On November 8th, the American people and people the world over experienced a surprise of historic proportions, as Donald Trump defied the polls and bucked the popular narrative to defeat Hillary Clinton and secure his place in the Oval Office. In the run-up to the historic election, Trump’s overarching message with regard to the economy was centered on the need for the United States to start “winning” again on the global stage, with a particular emphasis on the trade deals that he believes have victimized Americans. However, his proposed plans for righting the ship have left economists with questions about the road ahead, and how his plans will look in practice is anybody’s guess. In this article, we will examine Trump’s trade solutions against the backdrop of trends in the manufacturing industry in the United States in order to shed some light on what we can expect in this new political era.
The State of the Industry
In the 2000s, American manufacturing experienced the steepest losses in employment in American history as well as a serious decline in output. These were caused in no small part by a significant worsening of the manufacturing goods trade deficit, which was $458 billion in 2013. However, since the recession ended in 2009, output and employment in manufacturing in the United States have risen steadily, with output up 38%, and have surpassed even pre-recession peaks. The United States Department of Commerce estimate that about a quarter of that post-recession growth has been fuelled by exports, and the transportation, chemical and machinery manufacturing industries have benefitted the most. However, in other industries, like computers and electronics, despite a growth in demand within the US market, a trend towards global trade and importation has meant that growth in domestic manufacturing has remained flat.
The issue of the rising trade deficits with China and, to a much smaller degree, Mexico, was a major talking point for President-Elect Trump. Take the steel industry for example. Before China’s admittance to the World Trade Organization in 2001, they accounted for 5% of the world’s crude steel to America’s 14%. As of 2014, America’s output dropped to 5% while China rose to nearly 50%. There are estimates that import competition from China has been responsible for between one-quarter to one‐half of the lost American manufacturing jobs in the 2000s. A study by the Federal Reserve supports this conclusion, finding that Chinese exports accounted for between 750,000 and 3.5 million lost manufacturing jobs in the 2000s.
Trump’s Trade Solution
Trump has proposed taking some rather extreme measures in his campaign to “Make America Wealthy Again”. He has floated the idea of imposing double-digit tariffs on goods from China and Mexico in order to discourage American companies from sending their jobs abroad and to stimulate the domestic manufacturing industry. The underlying reasoning behind this makes some sense, as it will allow American companies to be more competitive and create more jobs. In fact, it is estimated that if the trade deficit could be reduced by even one percent of GDP it could help to create 500,000 to 1 million new manufacturing jobs. This type of growth could serve to revitalize the industry and bring new life to areas that have been hurt by globalization. GRANTED, there are many risks and drawbacks to the proposed tariffs, including higher costs of goods, both to the population and the manufacturing companies themselves as well as the negative response from China that could damage American exports. Although whether the positive impact of a tariff is questionable, it seems likely that a well-structured deal would boost the industry, at least in the short-term.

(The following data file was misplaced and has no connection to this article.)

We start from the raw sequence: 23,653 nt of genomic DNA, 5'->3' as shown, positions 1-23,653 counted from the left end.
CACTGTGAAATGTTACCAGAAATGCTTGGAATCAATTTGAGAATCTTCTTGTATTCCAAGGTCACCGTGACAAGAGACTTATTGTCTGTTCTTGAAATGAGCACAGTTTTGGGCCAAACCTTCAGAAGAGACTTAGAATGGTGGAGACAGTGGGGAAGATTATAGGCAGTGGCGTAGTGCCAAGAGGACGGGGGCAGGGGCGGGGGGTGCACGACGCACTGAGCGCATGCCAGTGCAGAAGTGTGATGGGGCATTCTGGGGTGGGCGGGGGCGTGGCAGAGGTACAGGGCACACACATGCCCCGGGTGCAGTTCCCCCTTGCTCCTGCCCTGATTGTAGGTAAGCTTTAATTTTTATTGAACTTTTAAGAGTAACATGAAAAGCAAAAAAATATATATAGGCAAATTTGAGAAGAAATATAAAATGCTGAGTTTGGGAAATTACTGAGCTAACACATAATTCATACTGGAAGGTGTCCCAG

“The outcome of this election is a huge, triple-crown win for American manufacturing and business growth”.
Israel Ellis, AdvancePro CEO
If Trump does implement his stated plan, the effects could be felt very quickly. His power as president will allow him to make trade decisions with little need for approval, and once the change is made consumers will be looking for domestic goods to fill their demand. In this respect, of the biggest winners could be the small businesses (less than 20 employees) that comprise three quarters of all manufacturing firms in the US. Because of a small firm’s potential for agility, they would be well suited to position themselves to take advantage of the early ramifications of the Trump presidency. They need to be able to grow quickly, produce rapidly and adjust on the fly. An inventory management software like AdvancePro is perfectly suited to a business that finds itself in such an area of opportunity.
AdvancePro is a full-scale ERP software, loaded with resources and functionality, that integrates with QuickBooks to track your inventory and materials at every stage of the manufacturing process, reducing your need to manually track stock and gives you control of your enterprise. AdvancePro works with traditional build to stock, build on demand or outsourcing manufacturing business models, and it’s flexibility and price set it apart from other products in its class. Complete the form below to arrange a demo and find out how you can be running AdvancePro in time for the manufacturing boom!
Michael Vodianoi is AdvancePro’s Director of Marketing & Communications
Israel Ellis is AdvancePro’s CEO